The House had been expected to approve a Democratic overhaul of the Federal Intelligence Surveillance Act, but late Wednesday afternoon, Democratic leaders pulled it from the House floor.
Debate on the bill stalled indefinitely after Democrats failed to beat back a Republican attempt to kill the measure. House Majority leader Steny Hoyer admits that Democrats were in a box, and blamed it on political gamesmanship.
During debate Wednesday, House Speaker Nancy Pelosi said the measure would help defend against terrorism threats while protecting the privacy of Americans.
The bill allows surveillance of foreign targets without a warrant, unless those targets are likely to communicate with people in the U.S. In those cases, officials could seek broad, "blanket" warrants from a secret federal intelligence court. Civil libertarians are concerned that could violate the privacy of Americans.
But Republicans say the bill creates too many legal hurdles.
"Rather than working toward speed and flexibility in making sure we give our intelligence officials the tools they need, we are giving more tools and more protections to the people we are trying to defeat," said Rep. Pete Hoekstra, the ranking Republican on the House Intelligence Committee.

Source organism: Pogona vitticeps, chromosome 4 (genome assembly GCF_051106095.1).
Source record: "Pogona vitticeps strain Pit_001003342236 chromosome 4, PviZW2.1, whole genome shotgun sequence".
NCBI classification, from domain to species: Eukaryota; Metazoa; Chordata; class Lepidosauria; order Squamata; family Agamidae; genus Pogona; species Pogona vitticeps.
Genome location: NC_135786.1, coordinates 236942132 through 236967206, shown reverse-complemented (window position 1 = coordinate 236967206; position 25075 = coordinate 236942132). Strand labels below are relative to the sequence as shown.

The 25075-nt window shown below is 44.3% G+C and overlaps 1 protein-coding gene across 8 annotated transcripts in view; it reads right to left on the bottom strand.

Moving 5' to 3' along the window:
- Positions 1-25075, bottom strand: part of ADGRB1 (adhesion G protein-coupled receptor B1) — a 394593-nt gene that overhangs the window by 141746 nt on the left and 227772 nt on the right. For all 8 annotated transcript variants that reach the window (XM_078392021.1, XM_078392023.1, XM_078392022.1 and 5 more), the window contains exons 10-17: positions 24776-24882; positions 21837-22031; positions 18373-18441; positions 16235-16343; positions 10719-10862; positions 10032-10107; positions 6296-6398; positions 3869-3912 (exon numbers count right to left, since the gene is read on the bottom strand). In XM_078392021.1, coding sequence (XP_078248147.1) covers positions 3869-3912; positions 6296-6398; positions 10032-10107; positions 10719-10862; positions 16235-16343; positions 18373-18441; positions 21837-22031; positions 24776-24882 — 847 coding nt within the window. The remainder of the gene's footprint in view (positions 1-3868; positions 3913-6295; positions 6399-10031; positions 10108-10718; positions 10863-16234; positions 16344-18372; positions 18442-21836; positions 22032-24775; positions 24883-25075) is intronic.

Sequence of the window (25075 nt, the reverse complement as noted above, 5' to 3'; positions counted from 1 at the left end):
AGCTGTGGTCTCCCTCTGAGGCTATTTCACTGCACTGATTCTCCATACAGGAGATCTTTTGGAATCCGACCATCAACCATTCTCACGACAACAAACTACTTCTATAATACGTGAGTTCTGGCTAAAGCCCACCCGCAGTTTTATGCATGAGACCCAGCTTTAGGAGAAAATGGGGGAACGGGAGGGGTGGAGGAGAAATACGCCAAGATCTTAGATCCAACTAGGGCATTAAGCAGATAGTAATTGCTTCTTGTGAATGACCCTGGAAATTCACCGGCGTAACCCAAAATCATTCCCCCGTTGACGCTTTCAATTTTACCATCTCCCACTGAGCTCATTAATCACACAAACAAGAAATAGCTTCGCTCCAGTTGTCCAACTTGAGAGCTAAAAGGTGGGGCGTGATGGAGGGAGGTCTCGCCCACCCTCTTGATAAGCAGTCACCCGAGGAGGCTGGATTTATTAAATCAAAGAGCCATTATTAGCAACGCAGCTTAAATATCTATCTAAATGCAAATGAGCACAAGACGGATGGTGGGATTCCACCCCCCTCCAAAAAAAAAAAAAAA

What threw the bill into limbo was a motion by Lamar Smith (R-TX) to send the bill back to committee for an amendment. That amendment would allow any form of surviellance of Osama bin Laden, al-Qaida or other designated terrorist groups. Smith says it revealed a fatal flaw in the Democrat's legislation.
"It's whether or not we should be able to listen to Osama bin Laden's phone calls with or without the arduous process of having to get a court order," Smith said.
The prospect of that vote put some Democrats in a difficult position. Now they're regrouping, and leaders say the bill will not come back up in the House this week. On Thursday, the Senate Intelligence Committee takes up its version of the surveillance bill.